August Wilhelm Schlegel proclaimed that '[i]f the regeneration of the human species started in the East, Germany must be considered the Orient of Europe.' How can this remarkable identification of Germany with the subjugated oriental 'other' be ...
explained? In "The Orient of Europe", Nicholas A. Germana explores how German thinkers, especially those associated with the Early Romantic movement, set India up as an 'ideal mirror,' in which they could perceive the image of the Germany they longed for - a nation whose greatness lay not in political and military power, but in the realm of culture and the spirit. Such an image was especially important during the years of French occupation and the Wars of Liberation against Napoleon. The 'mythical image' of India, however, underwent profound changes in the decades after 1815. The end of the Wars of Liberation and the onset of the Restoration era, led to the decline of the romantic image of India. As statist visions of German unity rose in prominence, especially in Prussia, this image of the connection between Germany and ancient India took on a new complexion. Politically volatile romantic 'Indomania' gave way to a new, more acceptable, ideology - the ideology of Wissenschaft. In this book, which engages with the most recent scholarship in the rapidly emerging field of German Orientalism, Germana challenges traditional Saidian Orientalist readings of German intellectual engagement with Indian thought and literature. German romantic and humanist fascination with India, he argues, is best understood within the context of debates about the nature of 'Germany' and 'Germanness' in the late eighteenth and early nineteenth centuries, rather than in connection with nascent German 'colonial fantasies.'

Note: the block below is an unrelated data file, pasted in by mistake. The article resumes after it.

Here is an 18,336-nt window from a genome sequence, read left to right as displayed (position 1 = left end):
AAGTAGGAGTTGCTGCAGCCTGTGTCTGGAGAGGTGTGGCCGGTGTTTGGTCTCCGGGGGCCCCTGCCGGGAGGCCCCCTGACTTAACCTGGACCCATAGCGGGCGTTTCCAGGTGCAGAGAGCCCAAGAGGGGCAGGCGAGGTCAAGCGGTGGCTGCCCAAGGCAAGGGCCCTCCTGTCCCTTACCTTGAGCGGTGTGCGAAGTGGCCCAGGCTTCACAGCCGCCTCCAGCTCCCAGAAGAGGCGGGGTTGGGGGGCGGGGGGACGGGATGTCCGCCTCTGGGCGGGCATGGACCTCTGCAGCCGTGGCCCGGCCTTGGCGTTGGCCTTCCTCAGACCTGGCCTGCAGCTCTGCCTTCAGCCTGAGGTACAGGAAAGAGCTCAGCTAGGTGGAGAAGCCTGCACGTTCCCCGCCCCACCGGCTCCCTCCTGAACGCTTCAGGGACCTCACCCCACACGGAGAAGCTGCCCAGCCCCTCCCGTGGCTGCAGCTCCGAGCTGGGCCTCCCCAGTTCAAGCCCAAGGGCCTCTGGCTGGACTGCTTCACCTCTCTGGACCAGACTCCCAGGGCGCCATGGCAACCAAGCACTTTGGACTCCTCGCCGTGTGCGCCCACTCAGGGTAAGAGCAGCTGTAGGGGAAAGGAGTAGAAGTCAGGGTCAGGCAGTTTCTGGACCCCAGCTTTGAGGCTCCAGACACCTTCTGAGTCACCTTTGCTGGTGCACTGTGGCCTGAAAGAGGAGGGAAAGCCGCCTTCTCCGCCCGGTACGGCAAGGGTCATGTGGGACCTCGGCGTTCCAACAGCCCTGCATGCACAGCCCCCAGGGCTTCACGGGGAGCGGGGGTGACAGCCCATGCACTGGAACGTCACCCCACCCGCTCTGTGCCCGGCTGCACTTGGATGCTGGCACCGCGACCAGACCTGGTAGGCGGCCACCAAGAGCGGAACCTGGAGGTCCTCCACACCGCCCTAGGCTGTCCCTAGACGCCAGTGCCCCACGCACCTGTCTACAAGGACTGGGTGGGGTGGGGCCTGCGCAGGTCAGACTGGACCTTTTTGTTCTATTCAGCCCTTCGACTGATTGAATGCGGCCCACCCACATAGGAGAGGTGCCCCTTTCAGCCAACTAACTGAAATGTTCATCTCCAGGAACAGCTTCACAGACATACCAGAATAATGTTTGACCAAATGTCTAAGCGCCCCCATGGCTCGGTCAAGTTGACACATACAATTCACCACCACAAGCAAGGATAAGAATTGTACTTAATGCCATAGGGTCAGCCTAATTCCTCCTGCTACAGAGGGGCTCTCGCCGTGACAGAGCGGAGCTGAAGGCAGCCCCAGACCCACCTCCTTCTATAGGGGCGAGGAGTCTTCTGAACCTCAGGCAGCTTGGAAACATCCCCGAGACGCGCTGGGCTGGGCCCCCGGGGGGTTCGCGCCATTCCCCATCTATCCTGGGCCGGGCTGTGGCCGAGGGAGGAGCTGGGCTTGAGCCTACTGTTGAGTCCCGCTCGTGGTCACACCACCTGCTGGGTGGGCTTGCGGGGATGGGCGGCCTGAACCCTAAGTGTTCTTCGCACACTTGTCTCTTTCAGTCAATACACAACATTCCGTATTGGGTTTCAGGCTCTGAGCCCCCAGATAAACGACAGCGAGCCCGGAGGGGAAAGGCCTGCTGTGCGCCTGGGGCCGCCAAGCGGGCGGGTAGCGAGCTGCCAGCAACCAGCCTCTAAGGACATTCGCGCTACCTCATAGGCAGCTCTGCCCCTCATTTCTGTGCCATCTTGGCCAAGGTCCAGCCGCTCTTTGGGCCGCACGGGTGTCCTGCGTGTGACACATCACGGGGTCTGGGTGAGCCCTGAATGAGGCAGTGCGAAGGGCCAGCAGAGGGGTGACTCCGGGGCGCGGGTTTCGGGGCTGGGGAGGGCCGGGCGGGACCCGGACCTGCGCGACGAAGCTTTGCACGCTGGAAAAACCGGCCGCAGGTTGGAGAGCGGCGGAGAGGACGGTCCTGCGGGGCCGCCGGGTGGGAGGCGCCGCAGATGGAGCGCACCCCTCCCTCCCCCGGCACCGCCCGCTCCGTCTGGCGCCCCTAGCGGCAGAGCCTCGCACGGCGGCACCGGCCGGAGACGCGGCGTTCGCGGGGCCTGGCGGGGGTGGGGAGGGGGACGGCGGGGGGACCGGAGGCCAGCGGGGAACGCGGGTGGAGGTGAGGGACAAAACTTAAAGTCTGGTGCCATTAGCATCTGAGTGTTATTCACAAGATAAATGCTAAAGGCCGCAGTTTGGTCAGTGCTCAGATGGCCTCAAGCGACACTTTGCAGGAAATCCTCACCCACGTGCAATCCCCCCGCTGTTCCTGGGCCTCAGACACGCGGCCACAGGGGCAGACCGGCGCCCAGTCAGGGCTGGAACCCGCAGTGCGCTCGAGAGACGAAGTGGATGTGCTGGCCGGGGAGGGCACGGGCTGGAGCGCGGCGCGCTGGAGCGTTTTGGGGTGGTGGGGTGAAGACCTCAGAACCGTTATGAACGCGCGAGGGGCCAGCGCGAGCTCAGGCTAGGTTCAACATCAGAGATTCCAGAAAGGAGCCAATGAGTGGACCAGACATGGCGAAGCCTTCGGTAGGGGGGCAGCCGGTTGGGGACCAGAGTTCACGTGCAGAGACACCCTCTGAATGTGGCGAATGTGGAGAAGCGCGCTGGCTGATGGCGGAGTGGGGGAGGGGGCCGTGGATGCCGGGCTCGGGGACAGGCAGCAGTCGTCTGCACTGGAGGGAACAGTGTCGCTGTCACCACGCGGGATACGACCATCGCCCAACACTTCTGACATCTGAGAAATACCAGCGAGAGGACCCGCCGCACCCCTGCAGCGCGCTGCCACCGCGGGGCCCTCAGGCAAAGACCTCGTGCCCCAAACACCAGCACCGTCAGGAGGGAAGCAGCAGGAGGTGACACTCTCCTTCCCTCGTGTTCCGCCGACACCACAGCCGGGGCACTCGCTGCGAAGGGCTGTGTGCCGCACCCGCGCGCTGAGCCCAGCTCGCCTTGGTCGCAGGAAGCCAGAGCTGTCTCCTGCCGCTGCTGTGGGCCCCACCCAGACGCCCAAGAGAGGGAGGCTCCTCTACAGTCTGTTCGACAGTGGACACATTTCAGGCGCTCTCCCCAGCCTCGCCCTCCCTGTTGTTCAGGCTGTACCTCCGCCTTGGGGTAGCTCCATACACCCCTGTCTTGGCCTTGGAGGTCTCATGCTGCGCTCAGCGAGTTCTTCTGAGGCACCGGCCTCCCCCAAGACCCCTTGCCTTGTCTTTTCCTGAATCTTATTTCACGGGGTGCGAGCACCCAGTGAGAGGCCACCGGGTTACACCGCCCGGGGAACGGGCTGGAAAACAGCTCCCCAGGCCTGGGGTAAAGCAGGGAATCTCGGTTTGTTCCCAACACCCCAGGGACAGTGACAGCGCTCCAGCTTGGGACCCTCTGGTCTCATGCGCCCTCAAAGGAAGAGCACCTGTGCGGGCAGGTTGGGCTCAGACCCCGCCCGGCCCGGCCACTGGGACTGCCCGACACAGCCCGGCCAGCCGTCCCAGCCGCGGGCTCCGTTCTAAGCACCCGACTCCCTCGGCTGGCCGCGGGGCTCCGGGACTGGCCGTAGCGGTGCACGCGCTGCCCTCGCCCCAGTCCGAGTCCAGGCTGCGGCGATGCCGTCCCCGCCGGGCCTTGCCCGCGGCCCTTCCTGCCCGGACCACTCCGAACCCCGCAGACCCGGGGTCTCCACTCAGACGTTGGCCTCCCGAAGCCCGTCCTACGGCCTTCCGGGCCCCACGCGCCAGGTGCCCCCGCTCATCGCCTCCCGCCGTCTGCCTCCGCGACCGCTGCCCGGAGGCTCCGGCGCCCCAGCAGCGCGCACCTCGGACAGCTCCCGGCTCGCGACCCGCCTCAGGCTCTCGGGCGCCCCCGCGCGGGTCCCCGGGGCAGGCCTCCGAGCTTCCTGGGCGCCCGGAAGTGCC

Number of pages: 275
Date of publication: 01/03/2009
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